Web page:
IRS Notice CP90 – What should you do?


If you have received a CP90 Notice from the IRS, it means they are notifying you of their intent to levy certain assets for unpaid taxes. This is generally what most people refer to as garnishments or levies of wages and bank accounts. You have the right to a Collection Due Process hearing.


What should you do if you disagree with the notice?

Within 30 days, request a Collection Due Process hearing on Form 12153, "Request for a Collection Due Process or Equivalent Hearing". You can appeal the intent to levy and other disagreements you have at a Collection Due Process hearing. To put it more clearly, you can dispute the ability to pay the debt, and/or dispute the validity of the debt.


At the hearing, you can present something called a "proposed collection alternative". You can also raise issues why you don't owe the tax; that is, claim innocent spouse relief, or an audit reconsideration.


IRS appeals officers are experts at tax research and usually work methodically. Because of their high level of competence, taxpayers have the right to have a tax attorney or other tax professional represent them at the hearing. It is important that the collection due process hearing be treated as a legal proceeding. The reason is that if you cannot find a reasonable solution at the hearing, you have a right to take the case to tax court.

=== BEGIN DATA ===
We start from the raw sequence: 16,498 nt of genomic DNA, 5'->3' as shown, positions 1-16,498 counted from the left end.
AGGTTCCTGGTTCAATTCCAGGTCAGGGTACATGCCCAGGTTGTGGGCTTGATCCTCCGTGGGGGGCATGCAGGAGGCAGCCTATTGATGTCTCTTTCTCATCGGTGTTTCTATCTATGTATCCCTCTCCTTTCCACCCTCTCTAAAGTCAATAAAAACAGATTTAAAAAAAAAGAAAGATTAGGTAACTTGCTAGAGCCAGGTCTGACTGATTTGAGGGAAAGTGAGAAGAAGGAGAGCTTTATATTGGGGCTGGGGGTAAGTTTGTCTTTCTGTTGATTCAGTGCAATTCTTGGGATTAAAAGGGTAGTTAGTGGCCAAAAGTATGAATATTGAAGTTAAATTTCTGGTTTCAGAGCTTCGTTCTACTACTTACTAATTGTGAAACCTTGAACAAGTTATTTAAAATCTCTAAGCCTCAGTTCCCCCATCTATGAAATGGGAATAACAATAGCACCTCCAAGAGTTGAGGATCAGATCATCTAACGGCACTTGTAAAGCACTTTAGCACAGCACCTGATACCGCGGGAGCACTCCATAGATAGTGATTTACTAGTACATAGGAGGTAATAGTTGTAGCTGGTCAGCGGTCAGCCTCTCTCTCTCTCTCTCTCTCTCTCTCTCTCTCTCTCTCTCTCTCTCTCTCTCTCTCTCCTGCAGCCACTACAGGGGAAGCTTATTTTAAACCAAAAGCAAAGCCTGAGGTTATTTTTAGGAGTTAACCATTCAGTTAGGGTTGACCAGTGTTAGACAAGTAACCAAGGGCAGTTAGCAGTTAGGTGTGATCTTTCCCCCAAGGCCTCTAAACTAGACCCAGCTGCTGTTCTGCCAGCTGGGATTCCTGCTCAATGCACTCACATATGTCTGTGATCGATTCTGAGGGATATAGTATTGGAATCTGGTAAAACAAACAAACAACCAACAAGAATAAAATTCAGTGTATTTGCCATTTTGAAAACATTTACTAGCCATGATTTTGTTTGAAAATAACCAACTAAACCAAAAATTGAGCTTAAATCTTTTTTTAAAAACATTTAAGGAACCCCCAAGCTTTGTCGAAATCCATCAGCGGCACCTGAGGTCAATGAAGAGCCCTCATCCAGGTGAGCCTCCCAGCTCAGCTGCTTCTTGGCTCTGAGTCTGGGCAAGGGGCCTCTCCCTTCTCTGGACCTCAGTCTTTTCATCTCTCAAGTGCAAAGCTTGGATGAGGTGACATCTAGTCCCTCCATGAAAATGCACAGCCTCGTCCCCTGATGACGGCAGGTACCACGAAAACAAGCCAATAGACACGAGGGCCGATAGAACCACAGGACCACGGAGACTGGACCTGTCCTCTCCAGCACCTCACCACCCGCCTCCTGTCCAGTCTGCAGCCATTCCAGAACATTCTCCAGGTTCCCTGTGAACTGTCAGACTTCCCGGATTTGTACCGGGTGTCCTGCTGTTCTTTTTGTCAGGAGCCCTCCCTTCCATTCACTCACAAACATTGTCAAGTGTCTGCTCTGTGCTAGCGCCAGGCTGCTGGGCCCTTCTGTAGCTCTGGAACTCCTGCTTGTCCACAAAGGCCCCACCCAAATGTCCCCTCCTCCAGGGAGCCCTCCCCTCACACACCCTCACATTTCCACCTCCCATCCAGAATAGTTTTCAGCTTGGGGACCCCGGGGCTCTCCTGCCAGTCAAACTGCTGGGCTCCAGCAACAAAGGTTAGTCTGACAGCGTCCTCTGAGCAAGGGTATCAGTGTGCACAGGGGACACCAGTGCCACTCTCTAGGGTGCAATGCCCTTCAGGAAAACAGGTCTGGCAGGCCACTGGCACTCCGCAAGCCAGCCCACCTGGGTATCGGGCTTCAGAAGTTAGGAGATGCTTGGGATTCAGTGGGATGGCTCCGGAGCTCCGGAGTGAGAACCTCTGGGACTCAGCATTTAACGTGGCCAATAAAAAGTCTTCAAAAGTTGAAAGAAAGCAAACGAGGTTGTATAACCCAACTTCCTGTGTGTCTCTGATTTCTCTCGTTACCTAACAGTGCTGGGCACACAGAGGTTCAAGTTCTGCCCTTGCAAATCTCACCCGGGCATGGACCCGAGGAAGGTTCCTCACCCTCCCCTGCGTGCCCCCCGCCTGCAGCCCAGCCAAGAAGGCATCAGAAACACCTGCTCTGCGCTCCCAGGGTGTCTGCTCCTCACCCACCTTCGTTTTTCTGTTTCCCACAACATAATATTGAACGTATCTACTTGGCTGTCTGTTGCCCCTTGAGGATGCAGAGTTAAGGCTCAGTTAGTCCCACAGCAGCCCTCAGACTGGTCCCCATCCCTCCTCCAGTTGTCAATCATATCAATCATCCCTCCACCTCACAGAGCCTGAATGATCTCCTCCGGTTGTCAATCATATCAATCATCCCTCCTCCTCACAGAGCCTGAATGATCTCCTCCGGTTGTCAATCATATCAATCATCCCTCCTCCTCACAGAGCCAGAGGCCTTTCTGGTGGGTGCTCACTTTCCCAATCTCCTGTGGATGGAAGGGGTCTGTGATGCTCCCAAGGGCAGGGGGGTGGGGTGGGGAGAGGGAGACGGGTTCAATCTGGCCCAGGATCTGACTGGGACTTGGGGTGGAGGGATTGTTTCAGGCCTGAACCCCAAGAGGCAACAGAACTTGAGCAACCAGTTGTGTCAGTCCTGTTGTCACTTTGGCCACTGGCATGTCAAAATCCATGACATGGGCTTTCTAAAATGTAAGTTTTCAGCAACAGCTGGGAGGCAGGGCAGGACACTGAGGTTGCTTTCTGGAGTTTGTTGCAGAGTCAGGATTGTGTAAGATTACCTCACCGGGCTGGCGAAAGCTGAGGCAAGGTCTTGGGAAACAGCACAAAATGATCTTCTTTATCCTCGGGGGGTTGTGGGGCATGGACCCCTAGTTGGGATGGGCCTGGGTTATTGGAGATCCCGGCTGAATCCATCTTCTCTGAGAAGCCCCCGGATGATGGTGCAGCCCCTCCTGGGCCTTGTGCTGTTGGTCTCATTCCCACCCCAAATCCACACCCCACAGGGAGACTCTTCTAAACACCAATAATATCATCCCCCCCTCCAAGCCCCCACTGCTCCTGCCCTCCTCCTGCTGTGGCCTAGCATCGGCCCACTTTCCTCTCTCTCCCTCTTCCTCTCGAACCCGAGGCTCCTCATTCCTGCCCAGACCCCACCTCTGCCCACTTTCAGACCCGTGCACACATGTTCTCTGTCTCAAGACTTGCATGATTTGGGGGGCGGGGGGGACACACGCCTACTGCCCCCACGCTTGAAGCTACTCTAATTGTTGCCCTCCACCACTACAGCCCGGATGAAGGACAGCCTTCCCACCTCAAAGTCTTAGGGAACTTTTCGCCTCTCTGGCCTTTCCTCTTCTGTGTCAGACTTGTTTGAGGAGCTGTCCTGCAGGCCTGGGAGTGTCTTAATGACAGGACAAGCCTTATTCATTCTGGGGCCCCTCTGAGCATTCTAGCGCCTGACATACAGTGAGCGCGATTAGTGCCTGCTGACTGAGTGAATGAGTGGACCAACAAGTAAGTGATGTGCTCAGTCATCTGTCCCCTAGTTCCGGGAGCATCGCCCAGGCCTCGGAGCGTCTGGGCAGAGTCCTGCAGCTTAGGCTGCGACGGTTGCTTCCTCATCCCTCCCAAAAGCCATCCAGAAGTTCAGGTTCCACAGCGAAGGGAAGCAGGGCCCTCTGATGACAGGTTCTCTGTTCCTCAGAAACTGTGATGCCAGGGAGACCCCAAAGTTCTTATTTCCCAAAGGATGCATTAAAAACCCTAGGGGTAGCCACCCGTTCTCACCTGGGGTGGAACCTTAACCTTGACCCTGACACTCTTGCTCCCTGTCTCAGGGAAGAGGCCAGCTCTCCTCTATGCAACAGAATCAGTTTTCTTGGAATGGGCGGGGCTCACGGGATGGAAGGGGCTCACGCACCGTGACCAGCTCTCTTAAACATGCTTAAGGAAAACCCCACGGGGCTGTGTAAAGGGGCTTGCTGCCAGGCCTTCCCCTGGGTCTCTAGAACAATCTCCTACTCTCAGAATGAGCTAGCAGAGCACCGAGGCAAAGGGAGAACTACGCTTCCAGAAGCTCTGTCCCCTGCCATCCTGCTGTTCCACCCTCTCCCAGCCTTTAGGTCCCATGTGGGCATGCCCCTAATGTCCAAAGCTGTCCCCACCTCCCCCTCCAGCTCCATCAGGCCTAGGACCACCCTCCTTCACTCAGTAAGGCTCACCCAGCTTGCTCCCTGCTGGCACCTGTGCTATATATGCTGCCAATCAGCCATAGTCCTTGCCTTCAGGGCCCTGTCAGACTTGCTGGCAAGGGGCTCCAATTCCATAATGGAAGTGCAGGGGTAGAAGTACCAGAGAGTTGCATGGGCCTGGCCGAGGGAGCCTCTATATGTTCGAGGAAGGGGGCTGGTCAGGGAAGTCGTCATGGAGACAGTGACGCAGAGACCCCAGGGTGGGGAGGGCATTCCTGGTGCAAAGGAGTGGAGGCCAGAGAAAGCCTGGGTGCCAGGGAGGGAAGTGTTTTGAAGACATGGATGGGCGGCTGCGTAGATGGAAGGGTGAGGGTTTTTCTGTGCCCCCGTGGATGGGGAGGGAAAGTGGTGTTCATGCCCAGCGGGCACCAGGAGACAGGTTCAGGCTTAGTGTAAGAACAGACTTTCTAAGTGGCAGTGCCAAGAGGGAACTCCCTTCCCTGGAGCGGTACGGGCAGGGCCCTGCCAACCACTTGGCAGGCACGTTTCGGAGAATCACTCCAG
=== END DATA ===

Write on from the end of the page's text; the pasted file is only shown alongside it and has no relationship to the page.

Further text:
Tax negotiation options

Interest and applicable penalties will continue to accrue until your balance is paid in full. Below are the most common tools used to negotiate a debt or repay it over time. A legal opinion may be helpful to find and implement the best course of action for you.


What if you missed the 30 day deadline?

If you miss the 30-day deadline to file a Collection Due Process hearing, you have a year from the date of the Final Notice of Intent to Levy to file something called an "Equivalency Hearing." An Equivalency Hearing is just like a Collection Due Process hearing, with one major difference: there is no right to tax court.


If an Equivalency Hearing is requested, typically the IRS will not levy or garnish you, but they are allowed to do so.


What if you miss the 1-year deadline to file an Equivalence hearing?

You may still request a levy to be released provided it is creating a hardship or by submitting one of the collection alternatives listed above.


For more on what to do when the IRS issues you an CP 90, watch our video below.


If you've received an IRS CP90 Notice and arent' sure what to do, contact us. We can help. Call us at 888-727-8796 or email info@irsmedic.com.